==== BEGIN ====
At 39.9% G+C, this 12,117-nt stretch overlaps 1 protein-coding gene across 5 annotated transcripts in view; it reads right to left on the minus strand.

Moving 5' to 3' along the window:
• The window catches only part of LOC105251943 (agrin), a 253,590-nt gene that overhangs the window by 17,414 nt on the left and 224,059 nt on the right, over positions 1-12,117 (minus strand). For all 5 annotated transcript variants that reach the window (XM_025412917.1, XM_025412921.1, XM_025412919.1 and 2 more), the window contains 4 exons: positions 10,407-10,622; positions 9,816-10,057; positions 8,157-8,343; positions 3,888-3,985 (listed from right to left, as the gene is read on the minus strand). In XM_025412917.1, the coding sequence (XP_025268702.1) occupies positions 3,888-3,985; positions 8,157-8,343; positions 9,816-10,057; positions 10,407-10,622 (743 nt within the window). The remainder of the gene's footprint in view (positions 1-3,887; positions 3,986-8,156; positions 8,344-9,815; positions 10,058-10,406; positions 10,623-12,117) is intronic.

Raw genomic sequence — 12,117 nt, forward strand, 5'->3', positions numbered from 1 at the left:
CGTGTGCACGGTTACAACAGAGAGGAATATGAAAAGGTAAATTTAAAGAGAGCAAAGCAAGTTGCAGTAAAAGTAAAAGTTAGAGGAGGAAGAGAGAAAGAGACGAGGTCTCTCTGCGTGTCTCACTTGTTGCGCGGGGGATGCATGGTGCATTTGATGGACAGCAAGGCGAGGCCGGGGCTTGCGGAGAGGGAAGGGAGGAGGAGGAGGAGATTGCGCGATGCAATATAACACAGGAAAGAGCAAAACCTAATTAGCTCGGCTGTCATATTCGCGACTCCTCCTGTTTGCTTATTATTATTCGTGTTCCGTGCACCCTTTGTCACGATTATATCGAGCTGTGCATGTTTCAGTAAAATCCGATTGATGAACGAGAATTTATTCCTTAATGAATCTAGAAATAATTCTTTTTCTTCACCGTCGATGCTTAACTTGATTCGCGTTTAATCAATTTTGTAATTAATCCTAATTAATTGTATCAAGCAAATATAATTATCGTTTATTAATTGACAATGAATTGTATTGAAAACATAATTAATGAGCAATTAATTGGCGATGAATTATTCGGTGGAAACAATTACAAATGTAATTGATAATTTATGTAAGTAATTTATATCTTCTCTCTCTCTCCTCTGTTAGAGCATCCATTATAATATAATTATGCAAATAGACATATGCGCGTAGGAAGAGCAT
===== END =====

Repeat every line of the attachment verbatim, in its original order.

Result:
At 39.9% G+C, this 12,117-nt stretch overlaps 1 protein-coding gene across 5 annotated transcripts in view; it reads right to left on the minus strand.

Moving 5' to 3' along the window:
• The window catches only part of LOC105251943 (agrin), a 253,590-nt gene that overhangs the window by 17,414 nt on the left and 224,059 nt on the right, over positions 1-12,117 (minus strand). For all 5 annotated transcript variants that reach the window (XM_025412917.1, XM_025412921.1, XM_025412919.1 and 2 more), the window contains 4 exons: positions 10,407-10,622; positions 9,816-10,057; positions 8,157-8,343; positions 3,888-3,985 (listed from right to left, as the gene is read on the minus strand). In XM_025412917.1, the coding sequence (XP_025268702.1) occupies positions 3,888-3,985; positions 8,157-8,343; positions 9,816-10,057; positions 10,407-10,622 (743 nt within the window). The remainder of the gene's footprint in view (positions 1-3,887; positions 3,986-8,156; positions 8,344-9,815; positions 10,058-10,406; positions 10,623-12,117) is intronic.

Raw genomic sequence — 12,117 nt, forward strand, 5'->3', positions numbered from 1 at the left:
CGTGTGCACGGTTACAACAGAGAGGAATATGAAAAGGTAAATTTAAAGAGAGCAAAGCAAGTTGCAGTAAAAGTAAAAGTTAGAGGAGGAAGAGAGAAAGAGACGAGGTCTCTCTGCGTGTCTCACTTGTTGCGCGGGGGATGCATGGTGCATTTGATGGACAGCAAGGCGAGGCCGGGGCTTGCGGAGAGGGAAGGGAGGAGGAGGAGGAGATTGCGCGATGCAATATAACACAGGAAAGAGCAAAACCTAATTAGCTCGGCTGTCATATTCGCGACTCCTCCTGTTTGCTTATTATTATTCGTGTTCCGTGCACCCTTTGTCACGATTATATCGAGCTGTGCATGTTTCAGTAAAATCCGATTGATGAACGAGAATTTATTCCTTAATGAATCTAGAAATAATTCTTTTTCTTCACCGTCGATGCTTAACTTGATTCGCGTTTAATCAATTTTGTAATTAATCCTAATTAATTGTATCAAGCAAATATAATTATCGTTTATTAATTGACAATGAATTGTATTGAAAACATAATTAATGAGCAATTAATTGGCGATGAATTATTCGGTGGAAACAATTACAAATGTAATTGATAATTTATGTAAGTAATTTATATCTTCTCTCTCTCTCCTCTGTTAGAGCATCCATTATAATATAATTATGCAAATAGACATATGCGCGTAGGAAGAGCAT